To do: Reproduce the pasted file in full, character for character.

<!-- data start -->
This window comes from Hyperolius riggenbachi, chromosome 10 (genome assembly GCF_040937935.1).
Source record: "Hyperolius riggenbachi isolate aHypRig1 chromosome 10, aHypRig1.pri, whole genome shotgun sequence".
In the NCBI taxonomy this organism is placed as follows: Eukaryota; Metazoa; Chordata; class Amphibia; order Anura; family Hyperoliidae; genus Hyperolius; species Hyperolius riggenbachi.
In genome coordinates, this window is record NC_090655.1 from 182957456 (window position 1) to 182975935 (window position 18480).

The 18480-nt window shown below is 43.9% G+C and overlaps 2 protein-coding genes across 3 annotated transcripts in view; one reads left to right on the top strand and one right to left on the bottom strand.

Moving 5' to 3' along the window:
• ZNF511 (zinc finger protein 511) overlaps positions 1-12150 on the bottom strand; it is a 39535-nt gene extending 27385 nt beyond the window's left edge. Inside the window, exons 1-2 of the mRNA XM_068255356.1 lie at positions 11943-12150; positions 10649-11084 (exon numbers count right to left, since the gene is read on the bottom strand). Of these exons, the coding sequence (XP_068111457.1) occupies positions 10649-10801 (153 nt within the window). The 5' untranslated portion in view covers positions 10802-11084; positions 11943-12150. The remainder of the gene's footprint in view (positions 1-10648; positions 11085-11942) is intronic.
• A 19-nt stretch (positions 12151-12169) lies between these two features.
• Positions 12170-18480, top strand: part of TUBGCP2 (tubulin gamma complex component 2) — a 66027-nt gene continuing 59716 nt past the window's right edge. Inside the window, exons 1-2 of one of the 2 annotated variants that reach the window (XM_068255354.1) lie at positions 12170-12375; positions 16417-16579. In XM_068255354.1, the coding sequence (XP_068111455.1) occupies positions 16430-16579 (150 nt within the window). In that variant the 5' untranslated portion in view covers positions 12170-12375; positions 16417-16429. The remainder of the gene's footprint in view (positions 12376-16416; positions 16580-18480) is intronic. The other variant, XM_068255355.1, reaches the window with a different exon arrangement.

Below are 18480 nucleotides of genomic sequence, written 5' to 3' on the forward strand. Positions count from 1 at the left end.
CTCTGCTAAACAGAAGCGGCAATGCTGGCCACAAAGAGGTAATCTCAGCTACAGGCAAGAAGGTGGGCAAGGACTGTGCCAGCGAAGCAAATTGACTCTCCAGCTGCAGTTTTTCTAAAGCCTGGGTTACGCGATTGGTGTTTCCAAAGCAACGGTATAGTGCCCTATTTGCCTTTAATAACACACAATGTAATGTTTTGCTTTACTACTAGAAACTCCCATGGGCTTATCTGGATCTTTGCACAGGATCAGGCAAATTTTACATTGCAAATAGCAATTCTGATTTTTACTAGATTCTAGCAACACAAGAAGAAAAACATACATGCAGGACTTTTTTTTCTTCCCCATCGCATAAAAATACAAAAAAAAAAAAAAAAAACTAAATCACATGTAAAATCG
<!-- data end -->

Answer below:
This window comes from Hyperolius riggenbachi, chromosome 10 (genome assembly GCF_040937935.1).
Source record: "Hyperolius riggenbachi isolate aHypRig1 chromosome 10, aHypRig1.pri, whole genome shotgun sequence".
In the NCBI taxonomy this organism is placed as follows: Eukaryota; Metazoa; Chordata; class Amphibia; order Anura; family Hyperoliidae; genus Hyperolius; species Hyperolius riggenbachi.
In genome coordinates, this window is record NC_090655.1 from 182957456 (window position 1) to 182975935 (window position 18480).

The 18480-nt window shown below is 43.9% G+C and overlaps 2 protein-coding genes across 3 annotated transcripts in view; one reads left to right on the top strand and one right to left on the bottom strand.

Moving 5' to 3' along the window:
• ZNF511 (zinc finger protein 511) overlaps positions 1-12150 on the bottom strand; it is a 39535-nt gene extending 27385 nt beyond the window's left edge. Inside the window, exons 1-2 of the mRNA XM_068255356.1 lie at positions 11943-12150; positions 10649-11084 (exon numbers count right to left, since the gene is read on the bottom strand). Of these exons, the coding sequence (XP_068111457.1) occupies positions 10649-10801 (153 nt within the window). The 5' untranslated portion in view covers positions 10802-11084; positions 11943-12150. The remainder of the gene's footprint in view (positions 1-10648; positions 11085-11942) is intronic.
• A 19-nt stretch (positions 12151-12169) lies between these two features.
• Positions 12170-18480, top strand: part of TUBGCP2 (tubulin gamma complex component 2) — a 66027-nt gene continuing 59716 nt past the window's right edge. Inside the window, exons 1-2 of one of the 2 annotated variants that reach the window (XM_068255354.1) lie at positions 12170-12375; positions 16417-16579. In XM_068255354.1, the coding sequence (XP_068111455.1) occupies positions 16430-16579 (150 nt within the window). In that variant the 5' untranslated portion in view covers positions 12170-12375; positions 16417-16429. The remainder of the gene's footprint in view (positions 12376-16416; positions 16580-18480) is intronic. The other variant, XM_068255355.1, reaches the window with a different exon arrangement.

Below are 18480 nucleotides of genomic sequence, written 5' to 3' on the forward strand. Positions count from 1 at the left end.
CTCTGCTAAACAGAAGCGGCAATGCTGGCCACAAAGAGGTAATCTCAGCTACAGGCAAGAAGGTGGGCAAGGACTGTGCCAGCGAAGCAAATTGACTCTCCAGCTGCAGTTTTTCTAAAGCCTGGGTTACGCGATTGGTGTTTCCAAAGCAACGGTATAGTGCCCTATTTGCCTTTAATAACACACAATGTAATGTTTTGCTTTACTACTAGAAACTCCCATGGGCTTATCTGGATCTTTGCACAGGATCAGGCAAATTTTACATTGCAAATAGCAATTCTGATTTTTACTAGATTCTAGCAACACAAGAAGAAAAACATACATGCAGGACTTTTTTTTCTTCCCCATCGCATAAAAATACAAAAAAAAAAAAAAAAAACTAAATCACATGTAAAATCG